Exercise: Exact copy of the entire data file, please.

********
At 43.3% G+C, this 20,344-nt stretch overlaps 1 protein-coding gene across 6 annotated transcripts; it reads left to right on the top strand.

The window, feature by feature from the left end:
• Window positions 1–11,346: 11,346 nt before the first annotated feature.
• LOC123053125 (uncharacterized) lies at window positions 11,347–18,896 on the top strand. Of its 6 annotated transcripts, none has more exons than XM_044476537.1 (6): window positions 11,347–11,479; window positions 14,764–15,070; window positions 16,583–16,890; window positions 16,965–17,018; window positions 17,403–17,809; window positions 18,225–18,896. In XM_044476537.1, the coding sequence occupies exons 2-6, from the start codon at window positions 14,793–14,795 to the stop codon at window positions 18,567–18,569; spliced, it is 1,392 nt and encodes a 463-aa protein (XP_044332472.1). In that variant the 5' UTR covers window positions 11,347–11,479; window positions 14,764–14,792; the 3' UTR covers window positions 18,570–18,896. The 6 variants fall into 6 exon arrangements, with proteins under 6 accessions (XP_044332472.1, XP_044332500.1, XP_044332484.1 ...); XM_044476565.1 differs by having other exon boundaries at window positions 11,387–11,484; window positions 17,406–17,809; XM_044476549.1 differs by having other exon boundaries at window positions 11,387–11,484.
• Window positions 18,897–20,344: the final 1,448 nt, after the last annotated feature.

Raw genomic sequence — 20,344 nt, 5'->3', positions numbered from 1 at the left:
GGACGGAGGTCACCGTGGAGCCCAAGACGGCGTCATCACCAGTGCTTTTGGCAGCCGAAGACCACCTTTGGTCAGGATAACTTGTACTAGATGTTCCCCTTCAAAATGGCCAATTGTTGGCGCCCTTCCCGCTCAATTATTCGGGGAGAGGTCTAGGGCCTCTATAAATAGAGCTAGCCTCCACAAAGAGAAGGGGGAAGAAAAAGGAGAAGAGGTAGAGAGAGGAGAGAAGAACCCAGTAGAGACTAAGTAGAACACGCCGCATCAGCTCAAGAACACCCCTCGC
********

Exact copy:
At 43.3% G+C, this 20,344-nt stretch overlaps 1 protein-coding gene across 6 annotated transcripts; it reads left to right on the top strand.

The window, feature by feature from the left end:
• Window positions 1–11,346: 11,346 nt before the first annotated feature.
• LOC123053125 (uncharacterized) lies at window positions 11,347–18,896 on the top strand. Of its 6 annotated transcripts, none has more exons than XM_044476537.1 (6): window positions 11,347–11,479; window positions 14,764–15,070; window positions 16,583–16,890; window positions 16,965–17,018; window positions 17,403–17,809; window positions 18,225–18,896. In XM_044476537.1, the coding sequence occupies exons 2-6, from the start codon at window positions 14,793–14,795 to the stop codon at window positions 18,567–18,569; spliced, it is 1,392 nt and encodes a 463-aa protein (XP_044332472.1). In that variant the 5' UTR covers window positions 11,347–11,479; window positions 14,764–14,792; the 3' UTR covers window positions 18,570–18,896. The 6 variants fall into 6 exon arrangements, with proteins under 6 accessions (XP_044332472.1, XP_044332500.1, XP_044332484.1 ...); XM_044476565.1 differs by having other exon boundaries at window positions 11,387–11,484; window positions 17,406–17,809; XM_044476549.1 differs by having other exon boundaries at window positions 11,387–11,484.
• Window positions 18,897–20,344: the final 1,448 nt, after the last annotated feature.

Raw genomic sequence — 20,344 nt, 5'->3', positions numbered from 1 at the left:
GGACGGAGGTCACCGTGGAGCCCAAGACGGCGTCATCACCAGTGCTTTTGGCAGCCGAAGACCACCTTTGGTCAGGATAACTTGTACTAGATGTTCCCCTTCAAAATGGCCAATTGTTGGCGCCCTTCCCGCTCAATTATTCGGGGAGAGGTCTAGGGCCTCTATAAATAGAGCTAGCCTCCACAAAGAGAAGGGGGAAGAAAAAGGAGAAGAGGTAGAGAGAGGAGAGAAGAACCCAGTAGAGACTAAGTAGAACACGCCGCATCAGCTCAAGAACACCCCTCGC